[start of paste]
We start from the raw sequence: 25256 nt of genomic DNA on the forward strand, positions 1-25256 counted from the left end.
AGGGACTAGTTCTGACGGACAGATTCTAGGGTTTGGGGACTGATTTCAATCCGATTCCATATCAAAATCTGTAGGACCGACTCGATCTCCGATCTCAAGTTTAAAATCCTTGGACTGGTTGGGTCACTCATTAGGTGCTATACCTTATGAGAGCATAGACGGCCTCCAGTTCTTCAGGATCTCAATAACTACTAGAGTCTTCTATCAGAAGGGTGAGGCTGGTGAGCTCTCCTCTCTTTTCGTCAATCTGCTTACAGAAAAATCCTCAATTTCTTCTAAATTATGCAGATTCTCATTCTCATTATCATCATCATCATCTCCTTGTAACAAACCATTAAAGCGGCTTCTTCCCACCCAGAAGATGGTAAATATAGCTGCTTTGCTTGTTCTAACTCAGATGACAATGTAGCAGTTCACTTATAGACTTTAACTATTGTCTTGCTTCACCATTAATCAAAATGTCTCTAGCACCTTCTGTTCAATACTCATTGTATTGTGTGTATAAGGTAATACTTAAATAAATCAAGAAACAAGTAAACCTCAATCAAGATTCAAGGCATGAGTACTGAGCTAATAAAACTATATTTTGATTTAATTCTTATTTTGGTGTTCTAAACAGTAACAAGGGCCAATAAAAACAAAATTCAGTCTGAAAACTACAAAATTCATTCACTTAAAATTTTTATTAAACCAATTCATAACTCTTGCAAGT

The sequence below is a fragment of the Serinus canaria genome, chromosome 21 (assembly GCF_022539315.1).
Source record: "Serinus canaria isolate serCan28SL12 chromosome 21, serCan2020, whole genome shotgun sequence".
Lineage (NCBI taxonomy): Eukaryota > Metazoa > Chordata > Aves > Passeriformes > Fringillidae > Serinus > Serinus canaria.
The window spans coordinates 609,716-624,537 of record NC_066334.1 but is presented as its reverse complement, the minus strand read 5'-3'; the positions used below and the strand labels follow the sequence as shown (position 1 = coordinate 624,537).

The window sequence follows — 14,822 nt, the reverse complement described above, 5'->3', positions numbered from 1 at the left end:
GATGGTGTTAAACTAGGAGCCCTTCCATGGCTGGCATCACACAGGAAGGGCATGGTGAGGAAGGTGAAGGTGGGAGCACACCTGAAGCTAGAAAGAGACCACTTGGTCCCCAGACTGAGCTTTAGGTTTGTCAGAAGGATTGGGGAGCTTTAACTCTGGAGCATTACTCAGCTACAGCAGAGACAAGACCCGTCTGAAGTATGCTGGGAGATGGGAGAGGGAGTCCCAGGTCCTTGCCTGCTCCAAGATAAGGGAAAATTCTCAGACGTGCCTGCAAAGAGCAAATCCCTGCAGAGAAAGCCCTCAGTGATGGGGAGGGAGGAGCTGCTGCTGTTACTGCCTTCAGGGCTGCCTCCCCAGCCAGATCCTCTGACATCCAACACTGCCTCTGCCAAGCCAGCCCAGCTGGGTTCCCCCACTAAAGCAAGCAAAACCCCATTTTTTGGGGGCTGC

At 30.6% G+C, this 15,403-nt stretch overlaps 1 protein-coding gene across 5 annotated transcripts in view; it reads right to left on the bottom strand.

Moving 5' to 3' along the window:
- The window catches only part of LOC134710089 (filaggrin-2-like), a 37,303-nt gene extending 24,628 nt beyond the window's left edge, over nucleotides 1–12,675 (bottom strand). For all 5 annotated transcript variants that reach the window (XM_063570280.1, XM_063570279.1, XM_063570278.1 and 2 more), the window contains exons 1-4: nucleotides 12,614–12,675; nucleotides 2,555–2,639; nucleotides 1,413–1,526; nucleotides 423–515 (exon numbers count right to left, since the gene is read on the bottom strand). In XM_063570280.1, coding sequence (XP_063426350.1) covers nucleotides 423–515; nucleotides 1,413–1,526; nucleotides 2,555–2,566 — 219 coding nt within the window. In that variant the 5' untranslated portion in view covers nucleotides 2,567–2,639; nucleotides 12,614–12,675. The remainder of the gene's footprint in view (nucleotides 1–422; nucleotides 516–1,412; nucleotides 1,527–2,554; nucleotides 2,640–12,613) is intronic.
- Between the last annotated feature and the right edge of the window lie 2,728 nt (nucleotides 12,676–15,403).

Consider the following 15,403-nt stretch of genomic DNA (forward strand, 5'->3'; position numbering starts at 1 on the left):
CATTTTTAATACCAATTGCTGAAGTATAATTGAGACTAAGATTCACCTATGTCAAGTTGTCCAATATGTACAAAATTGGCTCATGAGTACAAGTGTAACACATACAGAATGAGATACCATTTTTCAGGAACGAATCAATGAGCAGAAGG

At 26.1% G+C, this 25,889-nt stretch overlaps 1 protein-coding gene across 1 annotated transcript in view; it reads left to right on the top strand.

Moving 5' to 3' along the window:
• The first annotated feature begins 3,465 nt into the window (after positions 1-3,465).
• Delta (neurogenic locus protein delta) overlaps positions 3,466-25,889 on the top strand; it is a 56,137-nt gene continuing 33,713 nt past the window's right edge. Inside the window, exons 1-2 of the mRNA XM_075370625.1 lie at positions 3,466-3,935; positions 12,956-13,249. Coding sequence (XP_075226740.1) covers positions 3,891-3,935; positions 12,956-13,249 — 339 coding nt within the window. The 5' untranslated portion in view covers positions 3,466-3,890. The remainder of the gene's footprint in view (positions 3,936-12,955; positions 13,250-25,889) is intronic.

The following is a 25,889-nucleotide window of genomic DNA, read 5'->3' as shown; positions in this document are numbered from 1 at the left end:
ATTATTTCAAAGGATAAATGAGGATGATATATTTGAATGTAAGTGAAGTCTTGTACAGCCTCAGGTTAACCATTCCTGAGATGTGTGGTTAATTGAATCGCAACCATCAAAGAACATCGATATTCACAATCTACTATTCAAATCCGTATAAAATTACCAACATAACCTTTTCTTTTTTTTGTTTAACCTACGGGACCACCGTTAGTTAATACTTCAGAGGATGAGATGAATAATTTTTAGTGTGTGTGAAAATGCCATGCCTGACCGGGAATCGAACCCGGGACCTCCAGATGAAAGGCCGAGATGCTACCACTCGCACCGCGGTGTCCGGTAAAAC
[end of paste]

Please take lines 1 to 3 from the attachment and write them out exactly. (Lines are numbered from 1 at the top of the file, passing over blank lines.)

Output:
We start from the raw sequence: 25256 nt of genomic DNA on the forward strand, positions 1-25256 counted from the left end.
AGGGACTAGTTCTGACGGACAGATTCTAGGGTTTGGGGACTGATTTCAATCCGATTCCATATCAAAATCTGTAGGACCGACTCGATCTCCGATCTCAAGTTTAAAATCCTTGGACTGGTTGGGTCACTCATTAGGTGCTATACCTTATGAGAGCATAGACGGCCTCCAGTTCTTCAGGATCTCAATAACTACTAGAGTCTTCTATCAGAAGGGTGAGGCTGGTGAGCTCTCCTCTCTTTTCGTCAATCTGCTTACAGAAAAATCCTCAATTTCTTCTAAATTATGCAGATTCTCATTCTCATTATCATCATCATCATCTCCTTGTAACAAACCATTAAAGCGGCTTCTTCCCACCCAGAAGATGGTAAATATAGCTGCTTTGCTTGTTCTAACTCAGATGACAATGTAGCAGTTCACTTATAGACTTTAACTATTGTCTTGCTTCACCATTAATCAAAATGTCTCTAGCACCTTCTGTTCAATACTCATTGTATTGTGTGTATAAGGTAATACTTAAATAAATCAAGAAACAAGTAAACCTCAATCAAGATTCAAGGCATGAGTACTGAGCTAATAAAACTATATTTTGATTTAATTCTTATTTTGGTGTTCTAAACAGTAACAAGGGCCAATAAAAACAAAATTCAGTCTGAAAACTACAAAATTCATTCACTTAAAATTTTTATTAAACCAATTCATAACTCTTGCAAGT

The sequence below is a fragment of the Serinus canaria genome, chromosome 21 (assembly GCF_022539315.1).